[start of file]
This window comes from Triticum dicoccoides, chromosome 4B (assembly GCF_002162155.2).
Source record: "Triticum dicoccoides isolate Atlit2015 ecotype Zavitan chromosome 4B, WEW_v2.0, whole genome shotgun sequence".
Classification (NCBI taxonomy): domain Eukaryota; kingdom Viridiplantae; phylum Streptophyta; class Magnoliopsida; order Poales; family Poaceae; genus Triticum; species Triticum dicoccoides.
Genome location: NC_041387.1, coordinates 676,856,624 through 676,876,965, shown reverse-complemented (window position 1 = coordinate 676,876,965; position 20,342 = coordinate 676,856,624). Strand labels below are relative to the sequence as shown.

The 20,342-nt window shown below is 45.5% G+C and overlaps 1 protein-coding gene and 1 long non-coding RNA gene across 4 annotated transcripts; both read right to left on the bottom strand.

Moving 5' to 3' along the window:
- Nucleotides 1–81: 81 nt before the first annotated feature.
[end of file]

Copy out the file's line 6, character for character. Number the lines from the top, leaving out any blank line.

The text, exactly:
Moving 5' to 3' along the window: